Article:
College coaches and teams want the NCAA to encourage voting -- by giving athletes Election Day off
Posted June 11, 2020 6:09 p.m. EDT
CNN — A Georgia Tech assistant basketball coach is leading calling the charge for the NCAA to make Election Day a mandatory day-off for college athletics.
The movement, #AllVoteNoPlay, started when a Zoom call inspired the coach, Eric Reveno, to take a stand. Since he first issued the call-to-action last week, other coaches and athletes, both at the college and professional level, have stated their support.
Reveno is adamant that the NCAA make the move to demonstrate the importance of civic engagement to the almost half a million college athletes eligible to vote this November -- and in all elections moving forward.
"The reason I coach is because I want to help our guys be the best they can be. I don't know why I haven't included civic responsibility in this formula. We teach about financial responsibility, health, nutrition, getting enough sleep. But the most fundamental part of being an American is civic responsibility," Reveno told CNN.
Reveno, who believes that voting is a habit that should be formed at a young age, said that as a national organization, the NCAA has a responsibility to make the day a holiday so that leading college athletes are taught to understand the importance of civic duty not just this year, but also down the line. While Reveno understands that college athletes could vote by mail, he said the focus on voting and the conversation around it, including education about civic responsibility, would set a precedent.
"I believe in the NCAA as one of the most impactful 501c3s in our country, intertwined in the fabric of America, having these student athletes that are campus leaders. I feel like it's the perfect organization to help change that," he said.
Reveno has started a petition to garner support. According to Reveno, the petition has about 4,000 signatures, many of which are from college athletes who recognize the need for this type of change from the organization.
The NCAA did not immediately return a request for comment.
The #AllVoteNoPlay movement grows amid the backdrop of ongoing national protests and calls for racial justice. On Wednesday, NBA star LeBron James announced a new organization, More Than a Vote, which will focus on protecting voting rights for African Americans. James has teamed up with other black athletes and entertainers to combat voter suppression and disenfranchisement ahead of November.
The idea for #AllVoteNoPlay came to Reveno after his team had a Zoom call on June 1, following the death of George Floyd and the ongoing protests against racial injustice and police brutality.
"When it got to my turn on the call, I got emotional. I told the team that as a 54-year-old white guy, I'm embarrassed. That these players would sit there with such heavy hearts. My generation was supposed to leave things better and have moved things ahead. We're not where we should be," Reveno told CNN. "I said I will do better. I've got to do better."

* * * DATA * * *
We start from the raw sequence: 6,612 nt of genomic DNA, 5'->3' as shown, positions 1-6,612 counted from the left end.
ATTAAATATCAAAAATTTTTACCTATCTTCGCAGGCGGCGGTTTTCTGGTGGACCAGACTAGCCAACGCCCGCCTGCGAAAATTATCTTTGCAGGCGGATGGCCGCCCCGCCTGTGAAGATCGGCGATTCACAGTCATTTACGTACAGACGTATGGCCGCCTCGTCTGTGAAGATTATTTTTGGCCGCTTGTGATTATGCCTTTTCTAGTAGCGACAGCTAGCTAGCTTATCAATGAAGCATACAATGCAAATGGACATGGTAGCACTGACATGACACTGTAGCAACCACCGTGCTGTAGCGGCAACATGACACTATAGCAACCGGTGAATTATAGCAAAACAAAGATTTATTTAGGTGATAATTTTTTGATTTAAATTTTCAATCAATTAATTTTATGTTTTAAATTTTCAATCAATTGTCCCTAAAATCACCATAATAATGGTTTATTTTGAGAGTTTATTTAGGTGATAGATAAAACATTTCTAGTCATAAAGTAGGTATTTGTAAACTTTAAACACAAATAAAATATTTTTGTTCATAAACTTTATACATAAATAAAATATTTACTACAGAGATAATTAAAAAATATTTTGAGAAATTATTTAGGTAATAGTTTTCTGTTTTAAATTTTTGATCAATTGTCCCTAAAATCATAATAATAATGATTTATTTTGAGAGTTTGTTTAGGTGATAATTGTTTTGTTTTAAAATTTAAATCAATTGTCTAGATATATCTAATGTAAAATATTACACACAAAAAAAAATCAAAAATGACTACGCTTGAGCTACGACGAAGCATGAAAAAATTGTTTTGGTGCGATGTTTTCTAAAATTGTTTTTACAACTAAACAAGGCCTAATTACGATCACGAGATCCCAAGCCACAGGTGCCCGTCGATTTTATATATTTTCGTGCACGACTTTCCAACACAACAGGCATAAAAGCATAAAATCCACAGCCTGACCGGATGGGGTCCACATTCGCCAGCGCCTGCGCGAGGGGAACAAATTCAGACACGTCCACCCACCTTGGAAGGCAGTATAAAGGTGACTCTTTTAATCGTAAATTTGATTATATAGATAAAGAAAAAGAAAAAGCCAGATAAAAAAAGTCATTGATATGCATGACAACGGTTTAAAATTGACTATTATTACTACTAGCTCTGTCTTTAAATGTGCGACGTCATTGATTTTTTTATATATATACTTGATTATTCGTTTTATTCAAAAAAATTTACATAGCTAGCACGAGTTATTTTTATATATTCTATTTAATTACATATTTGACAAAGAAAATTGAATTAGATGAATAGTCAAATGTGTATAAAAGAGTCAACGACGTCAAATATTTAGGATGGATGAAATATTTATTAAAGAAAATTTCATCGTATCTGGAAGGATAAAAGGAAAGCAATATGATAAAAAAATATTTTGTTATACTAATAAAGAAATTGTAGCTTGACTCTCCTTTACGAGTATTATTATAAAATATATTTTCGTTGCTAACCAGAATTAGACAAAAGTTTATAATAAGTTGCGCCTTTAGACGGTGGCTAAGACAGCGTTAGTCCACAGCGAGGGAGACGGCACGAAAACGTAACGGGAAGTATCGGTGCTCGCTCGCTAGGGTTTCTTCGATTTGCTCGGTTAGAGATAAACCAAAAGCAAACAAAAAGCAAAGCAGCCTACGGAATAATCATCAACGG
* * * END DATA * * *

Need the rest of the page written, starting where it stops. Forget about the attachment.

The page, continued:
Following his coach's words, Malachi Rice, a rising senior on the team, encouraged his teammates to take action by voting this fall.
"During the Zoom call, that was heavy on my heart," Rice, 21, told CNN.
Inspired by Rice's call to action on the Zoom call, Reveno took to Twitter starting June 2 in support of his athletes.
"Federal Election Day, Nov 3rd, needs to be an NCAA mandatory off day. We must empower, educate and guide our athletes to be part of change. We need action. There is symbolism in every holiday and it's powerful," he tweeted on June 3.
Reveno's #AllVoteNoPlay initiative received immediate support and the National Association of Basketball Coaches stepped up, recommending five core categories of action steps for student-athlete engagement.
By June 4, nine Georgia Tech teams had committed to taking November 3 off in honor of Election Day, including the school's football team.
Other college teams also are catching on, committing to a day off on Election Day.
Boston College's basketball team, Gonzaga's basketball team, as well as 22 teams at George Mason will take the day off from mandatory practice and athletics related activity. In addition to a day off, the teams are also committing to getting their players registered to vote and engaged in civics through discussion and education.
Professional players and coaches have also advocated for the policy change.
Golden State Warriors Coach Steve Kerr offered his support for the movement, tweeting, "I love this idea."
Jason Collins, a former NBA athlete who also played for Reveno in the late 1990s at Stanford, tweeted, "Proud of my former coach!!!"
According to Rice, the Georgia Tech basketball team, including those who hadn't spent a lot of time thinking about voting before, has welcomed the idea. Since the initial Zoom call, Rice and his teammates have discussed their collective responsibility to do their part in affecting change, recognizing that many hadn't previously focused on voting or its potential impact.
"We've started an initiative for student athletes to show the importance of voting, that their voice counts and that politics is important. You need to know what's going on in the world," Rice said. "As an athlete, it's either books or in my case basketball, but we need to show them that this is important and it's a part of maturing."